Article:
The traditional media is no longer the sole means to expose government misconduct, as the social media is creating an “echo effect”, influencing government officials and sending the message of the common man across to the world without censorship, Ali Dayan Hasan, director of the Human Rights Watch (HRW) in Pakistan, said on Saturday.
Speaking in a session titled “Human Rights and Social Media” on the second and last day of Pakistan-India Social Media Mela 2012, Hasan said the social media had made the job of rights groups easier.
“Policymakers have lost the power to curb information from being made public, as sometimes happens in the print and electronic media.”
Speaking from personal experience about journalist Saleem Shahzad, who was kidnapped and later killed, the HRW representative said he had “credible information” that the journalist had received multiple threats and was picked up by the Inter-Services Intelligence.
When he put this information on Twitter, it became a global story. Although the intelligence agency had been facing charges of whisking away people and subjecting them to torture, what made the difference on this occasion was that “this information was leaked in “real time”. Thus, the journalist’s kidnapping was already in public domain. The second noteworthy aspect was that Twitter gave a “reason” to the local media to highlight this information. When the locals discovered the journalist’s body, they were able to identify his picture from TV news.
Hasan said who killed the journalist still needed to be ascertained by an independent probe, which unfortunately had not taken place so far.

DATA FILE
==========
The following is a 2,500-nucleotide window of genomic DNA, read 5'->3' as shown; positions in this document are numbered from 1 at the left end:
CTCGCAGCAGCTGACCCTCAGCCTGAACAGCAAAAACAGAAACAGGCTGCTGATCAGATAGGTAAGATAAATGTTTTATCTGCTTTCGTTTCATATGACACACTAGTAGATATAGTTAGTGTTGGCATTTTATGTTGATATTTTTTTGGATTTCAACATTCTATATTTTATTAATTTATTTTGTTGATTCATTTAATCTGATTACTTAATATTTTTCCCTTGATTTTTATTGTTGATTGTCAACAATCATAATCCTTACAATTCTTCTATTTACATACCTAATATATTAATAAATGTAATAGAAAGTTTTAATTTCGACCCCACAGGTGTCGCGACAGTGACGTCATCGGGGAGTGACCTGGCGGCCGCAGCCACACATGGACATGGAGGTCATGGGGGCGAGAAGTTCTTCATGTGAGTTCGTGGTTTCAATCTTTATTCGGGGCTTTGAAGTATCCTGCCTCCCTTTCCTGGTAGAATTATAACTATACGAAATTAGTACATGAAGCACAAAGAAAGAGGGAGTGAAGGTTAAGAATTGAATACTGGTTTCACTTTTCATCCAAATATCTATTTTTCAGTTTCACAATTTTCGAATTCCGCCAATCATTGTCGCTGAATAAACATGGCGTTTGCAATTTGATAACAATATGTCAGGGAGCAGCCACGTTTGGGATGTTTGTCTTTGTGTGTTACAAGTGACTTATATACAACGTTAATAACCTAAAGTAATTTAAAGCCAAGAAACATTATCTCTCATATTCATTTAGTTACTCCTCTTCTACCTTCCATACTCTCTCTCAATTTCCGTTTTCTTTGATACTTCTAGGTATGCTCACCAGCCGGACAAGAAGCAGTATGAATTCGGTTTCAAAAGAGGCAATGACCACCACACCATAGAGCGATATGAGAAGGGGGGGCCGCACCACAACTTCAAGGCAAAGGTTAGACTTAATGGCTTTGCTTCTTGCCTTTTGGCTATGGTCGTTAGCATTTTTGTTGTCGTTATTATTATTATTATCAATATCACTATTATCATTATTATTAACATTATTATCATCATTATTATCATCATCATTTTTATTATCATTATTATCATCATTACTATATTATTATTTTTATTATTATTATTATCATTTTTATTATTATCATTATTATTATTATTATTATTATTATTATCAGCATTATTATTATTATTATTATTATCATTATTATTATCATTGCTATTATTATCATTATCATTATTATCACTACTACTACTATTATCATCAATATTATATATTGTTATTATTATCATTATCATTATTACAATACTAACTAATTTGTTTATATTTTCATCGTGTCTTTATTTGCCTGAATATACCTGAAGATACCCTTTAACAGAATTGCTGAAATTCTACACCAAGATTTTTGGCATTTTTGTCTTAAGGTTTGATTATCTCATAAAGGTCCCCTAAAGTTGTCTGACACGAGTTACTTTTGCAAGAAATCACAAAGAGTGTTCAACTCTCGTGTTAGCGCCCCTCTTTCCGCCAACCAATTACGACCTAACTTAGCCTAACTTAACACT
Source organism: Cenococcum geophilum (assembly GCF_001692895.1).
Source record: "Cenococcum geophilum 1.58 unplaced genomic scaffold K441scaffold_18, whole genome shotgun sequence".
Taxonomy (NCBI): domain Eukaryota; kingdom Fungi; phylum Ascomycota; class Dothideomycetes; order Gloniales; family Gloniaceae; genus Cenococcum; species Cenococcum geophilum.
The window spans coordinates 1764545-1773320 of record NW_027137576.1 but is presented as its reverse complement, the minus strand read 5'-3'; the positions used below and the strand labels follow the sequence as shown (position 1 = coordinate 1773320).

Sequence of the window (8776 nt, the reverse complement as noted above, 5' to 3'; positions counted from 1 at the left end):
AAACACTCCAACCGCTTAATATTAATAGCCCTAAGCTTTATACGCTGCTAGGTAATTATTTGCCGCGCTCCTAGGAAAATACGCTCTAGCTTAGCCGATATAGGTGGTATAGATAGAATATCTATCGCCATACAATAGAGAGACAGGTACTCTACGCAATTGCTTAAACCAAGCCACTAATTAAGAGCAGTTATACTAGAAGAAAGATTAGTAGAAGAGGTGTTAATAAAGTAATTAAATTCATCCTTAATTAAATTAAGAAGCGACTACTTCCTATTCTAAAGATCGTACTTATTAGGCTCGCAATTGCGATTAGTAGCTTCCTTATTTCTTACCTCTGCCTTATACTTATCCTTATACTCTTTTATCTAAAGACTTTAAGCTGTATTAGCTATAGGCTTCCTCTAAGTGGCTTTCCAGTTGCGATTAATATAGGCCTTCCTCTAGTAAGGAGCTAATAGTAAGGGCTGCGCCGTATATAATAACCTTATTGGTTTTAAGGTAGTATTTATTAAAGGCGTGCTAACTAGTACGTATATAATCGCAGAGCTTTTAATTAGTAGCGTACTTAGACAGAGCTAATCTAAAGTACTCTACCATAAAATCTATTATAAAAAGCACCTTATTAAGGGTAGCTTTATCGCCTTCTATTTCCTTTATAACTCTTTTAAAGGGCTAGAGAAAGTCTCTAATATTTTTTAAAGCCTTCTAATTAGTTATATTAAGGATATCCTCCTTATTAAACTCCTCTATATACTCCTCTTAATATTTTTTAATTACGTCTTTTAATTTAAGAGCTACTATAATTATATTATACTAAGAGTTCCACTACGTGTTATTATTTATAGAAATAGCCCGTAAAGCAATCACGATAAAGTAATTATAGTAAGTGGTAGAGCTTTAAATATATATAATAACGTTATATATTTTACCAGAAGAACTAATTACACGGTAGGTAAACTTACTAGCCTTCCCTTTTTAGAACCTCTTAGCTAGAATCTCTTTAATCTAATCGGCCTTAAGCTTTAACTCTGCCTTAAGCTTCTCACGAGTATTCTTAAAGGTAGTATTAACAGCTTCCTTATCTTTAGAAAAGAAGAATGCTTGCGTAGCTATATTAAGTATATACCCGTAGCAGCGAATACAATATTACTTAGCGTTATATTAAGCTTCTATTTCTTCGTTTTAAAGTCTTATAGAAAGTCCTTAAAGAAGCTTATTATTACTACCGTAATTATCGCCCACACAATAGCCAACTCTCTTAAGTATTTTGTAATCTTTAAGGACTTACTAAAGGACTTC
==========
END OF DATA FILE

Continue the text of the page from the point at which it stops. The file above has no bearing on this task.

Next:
However, the HRW official said the incident showed the capacity of the social media to save the lives of journalists.
Citing recent examples of certain Arab countries, Hasan believed that the social media helped save many lives there.
Talking about the recent ban on Twitter in Pakistan, he said the ban was revoked immediately when the social media highlighted the development and it became part of the agenda of the talks between the American government and President Asif Ali Zardari, who was in the US at that time.
“On the flip side, however, the verification of information remains a problem on Twitter.” Hasan said another problem was that social media was being misused to malign “real people”. “So the best way is to block the troll.”
In another session titled ‘Twitter is the New Newsroom: the Changing Face of Journalism’, the speakers said Twitter was faster in providing information but it was riskier. They also noted that the social media could not replace the traditional media.
Bilal Lakhani, publisher of the Express Tribune, said he twice apologised for posting information on Twitter about the closure of a foreign bank in Pakistan and then an English newspaper, as both turned out to be wrong.
Indian journalist Karuna John opined that the traditional media had an edge over the social media in terms of credibility and upholding the ethos of journalism.
Journalist Mehmal Sarfraz believed the Balochistan situation was better highlighted by the social media as compared to the traditional one as Baloch activists kept sending stories to the former. However, novelist and journalist Mohammed Hanif said Twitter could not hold officials accountable for the Balochistan killings.
Norbert Almeida, a citizen journalist who frequently tweets about crimes in Karachi, said the idea behind his efforts was to inform the people about the volatile situation in the city. “This can help them avoid travelling to troubled areas and many people thanked me for it.”
When asked as to whether the people living near Katti Pahari had access to Twitter or not, Almeida replied in the affirmative.
Geo TV newscaster Mansoor Ali Khan said he used the social media to create awareness about a gang rape case in Jhang, as the mainstream media was focused on the Yusuf Raza Gilani contempt of court case at the time.
“Within two hours [of using the social media to highlight the issue], the authorities were compelled to arrest four suspects. The social media has also compelled the Punjab chief minister to land in Jhang, where the trial of the accused men was taking place in an anti-terrorism court now.”